“Mom!” my son said, bursting through the front door, sweaty and teary-eyed. “Jackson was being mean on the bus again!” My son had been complaining for a week or so about a friend teasing him on the bus. I tried every kind of response I knew, but nothing seemed to help. When we have a sad child, our tendency is to make the sadness stop with the quickest response possible. But when we do that, we don’t even realize we’re not helping our kids process the situation in a healthy way and grow from it.
As I became more aware of this and listened to parents around me, I realized I wasn’t the only one not being helpful. I found patterns in what parents were saying. Here are the top four comments not to say when your child is sad.
1. “It’s okay.” (Minimizing the Problem)
Our kids can be upset over what seems like the smallest thing. To us, it doesn’t seem like a big deal. But to them, it can be huge. When we tell them it’s okay when it’s clearly not okay to them, we minimize the problem. Your insisting that all is well will not magically make their feelings go away.
2. “Hey, you have lots of other good friends!” (Ignoring the Problem)
Sometimes, we try to change the subject by presenting the “silver lining.” But it doesn’t make the problem disappear. Putting a happy spin on a problem usually doesn’t make any of the pain go away, at least not permanently.
3. “Here’s what you need to do.” (Fixing the Problem)
As parents, we’re pretty good at problem solving, right? We’ve been there, done that. But our kids haven’t. Most people prefer learning from experience, not from hearing someone else’s advice. By telling our kids how to solve the problem, we take away this opportunity. They can’t learn from experience if we don’t let them really get experience.
4. “Well, I told you not to do that.” (Exacerbating the Problem)
Sometimes, out of our own frustration or disappointment with the situation, we enter I-told-you-so mode. We think, “If he had just listened to me, he wouldn’t have this problem.” But sharing that perspective with our children only exacerbates the problem by making them feel not only sadness but shame.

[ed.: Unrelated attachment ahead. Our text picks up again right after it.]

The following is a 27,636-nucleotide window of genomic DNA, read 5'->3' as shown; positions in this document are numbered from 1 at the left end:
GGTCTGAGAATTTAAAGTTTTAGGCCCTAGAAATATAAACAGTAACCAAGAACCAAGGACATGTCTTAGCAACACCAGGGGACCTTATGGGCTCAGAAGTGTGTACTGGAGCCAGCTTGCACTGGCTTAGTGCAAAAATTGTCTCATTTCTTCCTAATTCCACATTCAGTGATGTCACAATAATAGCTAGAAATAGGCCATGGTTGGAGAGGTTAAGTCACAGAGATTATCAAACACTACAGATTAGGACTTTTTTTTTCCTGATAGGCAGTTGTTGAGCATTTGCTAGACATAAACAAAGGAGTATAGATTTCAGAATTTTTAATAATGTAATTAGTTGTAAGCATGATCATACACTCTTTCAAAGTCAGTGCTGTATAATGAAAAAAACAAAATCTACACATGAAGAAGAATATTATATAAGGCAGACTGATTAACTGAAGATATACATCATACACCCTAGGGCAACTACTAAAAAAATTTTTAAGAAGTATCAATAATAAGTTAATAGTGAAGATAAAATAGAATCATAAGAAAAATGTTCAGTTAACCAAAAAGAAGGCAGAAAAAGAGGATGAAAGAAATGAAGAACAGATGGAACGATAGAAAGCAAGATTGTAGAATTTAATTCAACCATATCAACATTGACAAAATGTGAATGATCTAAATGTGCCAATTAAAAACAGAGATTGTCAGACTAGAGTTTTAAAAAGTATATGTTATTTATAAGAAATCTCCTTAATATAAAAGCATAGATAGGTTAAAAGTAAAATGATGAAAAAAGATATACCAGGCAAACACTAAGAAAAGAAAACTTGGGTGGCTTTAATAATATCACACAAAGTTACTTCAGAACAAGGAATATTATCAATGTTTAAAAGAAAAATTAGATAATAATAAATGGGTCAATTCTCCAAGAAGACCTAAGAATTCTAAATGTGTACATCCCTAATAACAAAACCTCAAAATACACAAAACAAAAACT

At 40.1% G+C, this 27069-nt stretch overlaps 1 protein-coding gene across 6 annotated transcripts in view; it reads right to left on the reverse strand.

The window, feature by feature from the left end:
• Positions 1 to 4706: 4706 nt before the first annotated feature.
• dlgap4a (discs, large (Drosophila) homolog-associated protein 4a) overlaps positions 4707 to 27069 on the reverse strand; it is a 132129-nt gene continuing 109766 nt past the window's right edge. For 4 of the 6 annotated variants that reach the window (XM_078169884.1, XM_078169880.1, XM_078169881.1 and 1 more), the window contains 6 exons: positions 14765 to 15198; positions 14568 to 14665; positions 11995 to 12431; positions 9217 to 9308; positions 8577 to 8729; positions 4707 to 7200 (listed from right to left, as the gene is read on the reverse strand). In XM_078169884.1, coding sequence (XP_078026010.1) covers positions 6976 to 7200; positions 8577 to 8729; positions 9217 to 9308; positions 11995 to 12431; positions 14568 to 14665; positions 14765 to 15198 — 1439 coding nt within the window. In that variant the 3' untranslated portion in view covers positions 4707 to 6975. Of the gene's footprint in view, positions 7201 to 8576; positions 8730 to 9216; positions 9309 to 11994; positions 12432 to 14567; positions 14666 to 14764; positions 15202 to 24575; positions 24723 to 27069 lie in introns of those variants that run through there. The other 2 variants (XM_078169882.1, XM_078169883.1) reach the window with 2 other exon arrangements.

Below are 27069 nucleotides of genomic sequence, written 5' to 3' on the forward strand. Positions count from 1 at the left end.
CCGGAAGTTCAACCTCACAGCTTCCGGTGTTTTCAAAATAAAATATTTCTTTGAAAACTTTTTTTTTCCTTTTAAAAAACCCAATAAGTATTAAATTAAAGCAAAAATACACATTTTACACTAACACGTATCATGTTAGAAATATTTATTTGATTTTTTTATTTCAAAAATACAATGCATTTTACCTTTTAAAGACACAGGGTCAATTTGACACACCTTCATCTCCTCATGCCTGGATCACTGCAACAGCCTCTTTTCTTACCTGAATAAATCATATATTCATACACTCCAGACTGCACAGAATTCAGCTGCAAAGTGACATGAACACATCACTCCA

The Most Helpful Response When You’ve Got a Sad Child on Your Hands
Remember Job in the Bible? He faced extreme sadness after losing his children, servants, and animals, all at once. His friends came to see him, and the first thing they did was simply sit with him and share in his sadness. “When they saw him from a distance, they could hardly recognize him; they began to weep aloud… Then they sat on the ground with him for seven days and seven nights.” (Job 2:12-13)
Now I’m not suggesting that you sit with your children and cry together for seven days and nights. But maybe for a few minutes, just be there, acknowledging that what they’re going through is hard. Don’t fix it. Don’t brush it away.
Often, you don’t have to say anything at all. A simple hug or pat on the back is enough. Other times, you can validate a child’s feelings by saying something like, “I see that you’re very sad about that. That was hard.” Don’t underestimate the power of letting your children know they aren’t alone and that their feelings are understandable.
Don’t underestimate the power of letting your children know they aren’t alone and that their feelings are understandable.
Then, if the moment presents itself, ask questions to help them further process their sadness, like:
- What are you going to do next?
- How do you think this will turn out tomorrow?
- What would help this situation?
- What could you do differently?
Kids often already know what they need to do next. And if they don’t, they’ll ask you. “What do you think, Mom?” That’s your cue. Their ears are open to hearing some advice or, what my kids like even more, a story from when you were younger, showing that you can relate.
How do you respond to your kids when they are sad or upset?